On September 1, 2005 NJDEP issued a field directive to the station owner and insurer requiring performance of numerous immediate and long-term actions to investigate and mitigate the discharge. On September 2, 2005, the owner removed the 8,000-gallon tank. A hole approximately 6 inches in diameter was found in the tank. Due to the fact that the excavation was then left open and the area unsecured, with strong gasoline vapors present, NJDEP authorized $15,000 to stabilize the situation. A NJDEP contractor was brought in to vacuum out the product from the excavation and wells, place soil back into the excavation to the extent necessary to reduce vapors, and to secure the excavation with snow fencing.

As work progressed, it became apparent to the NJDEP that the responsible party's consultant would not be able to complete the necessary work in a timely manner. On September 8, 2005 NJDEP's Bureau of Design and Construction (BDC) was asked to take over the remediation work at the Bank and issued an Emergency Work Authorization to Handex of New Jersey, Inc.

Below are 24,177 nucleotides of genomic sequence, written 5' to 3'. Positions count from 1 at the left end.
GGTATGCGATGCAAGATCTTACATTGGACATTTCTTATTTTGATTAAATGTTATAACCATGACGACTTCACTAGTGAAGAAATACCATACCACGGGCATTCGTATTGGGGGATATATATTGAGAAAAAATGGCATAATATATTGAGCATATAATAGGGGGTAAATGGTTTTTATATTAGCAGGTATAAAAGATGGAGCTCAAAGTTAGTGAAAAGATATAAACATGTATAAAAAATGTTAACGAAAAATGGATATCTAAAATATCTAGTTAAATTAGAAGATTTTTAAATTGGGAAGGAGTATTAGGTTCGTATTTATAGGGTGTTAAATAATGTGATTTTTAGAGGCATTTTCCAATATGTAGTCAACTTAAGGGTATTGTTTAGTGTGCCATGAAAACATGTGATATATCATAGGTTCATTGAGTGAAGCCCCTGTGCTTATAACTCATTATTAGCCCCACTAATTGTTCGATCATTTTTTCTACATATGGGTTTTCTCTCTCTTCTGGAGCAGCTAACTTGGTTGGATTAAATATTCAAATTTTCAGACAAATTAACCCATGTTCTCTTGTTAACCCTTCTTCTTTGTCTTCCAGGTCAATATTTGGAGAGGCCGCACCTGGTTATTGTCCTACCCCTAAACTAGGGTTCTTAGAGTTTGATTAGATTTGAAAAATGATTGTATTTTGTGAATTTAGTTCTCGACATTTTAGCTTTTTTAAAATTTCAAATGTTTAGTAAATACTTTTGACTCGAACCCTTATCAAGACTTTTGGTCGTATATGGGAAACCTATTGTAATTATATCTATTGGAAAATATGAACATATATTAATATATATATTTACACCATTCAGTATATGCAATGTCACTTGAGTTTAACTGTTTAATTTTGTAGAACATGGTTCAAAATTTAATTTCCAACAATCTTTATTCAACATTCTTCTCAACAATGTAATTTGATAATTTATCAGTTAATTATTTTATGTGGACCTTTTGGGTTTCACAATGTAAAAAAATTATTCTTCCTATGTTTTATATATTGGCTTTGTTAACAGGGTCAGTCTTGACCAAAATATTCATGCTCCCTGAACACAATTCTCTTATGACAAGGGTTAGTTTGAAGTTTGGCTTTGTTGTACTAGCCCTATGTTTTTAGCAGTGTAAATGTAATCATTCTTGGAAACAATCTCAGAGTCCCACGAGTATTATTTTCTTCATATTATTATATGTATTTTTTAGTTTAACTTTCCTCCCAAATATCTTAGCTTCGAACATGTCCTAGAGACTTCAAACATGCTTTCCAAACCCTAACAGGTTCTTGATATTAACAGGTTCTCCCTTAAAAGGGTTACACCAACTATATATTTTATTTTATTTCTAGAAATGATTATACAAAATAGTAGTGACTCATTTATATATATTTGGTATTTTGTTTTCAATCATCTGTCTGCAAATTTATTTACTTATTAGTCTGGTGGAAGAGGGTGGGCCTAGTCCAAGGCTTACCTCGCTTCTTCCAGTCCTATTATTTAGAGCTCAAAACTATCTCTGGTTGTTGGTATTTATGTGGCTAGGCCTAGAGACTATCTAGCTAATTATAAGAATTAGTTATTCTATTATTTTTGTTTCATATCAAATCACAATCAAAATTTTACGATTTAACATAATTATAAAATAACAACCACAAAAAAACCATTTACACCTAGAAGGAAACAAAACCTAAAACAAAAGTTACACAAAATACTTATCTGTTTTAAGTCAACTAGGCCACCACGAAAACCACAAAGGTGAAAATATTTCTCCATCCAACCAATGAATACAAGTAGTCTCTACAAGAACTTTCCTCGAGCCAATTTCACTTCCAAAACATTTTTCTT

Handex began working at the site on September 9, 2005 to remediate the vapor problem at BNY. They immediate began investigation work at the site to determine the extent of the contamination and the pathways through which the vapors are entering the bank. Originally high levels of gasoline vapors were found within the sump in the basement; further investigation has found that vapors exist within the block walls in the basement and under the basement floor. Additionally, it was discovered that the return air on the air conditioning system is drawing vapors from beneath the slab into the system and circulating them throughout the building when in operation.

In an effort to prevent the vapors from entering the BNY building Handex began operating a temporary vapor recovery system at the Bank on September 15, 2005. This system will be utilized until a permanent system can be installed and maintained.

Additional Indoor Air Investigations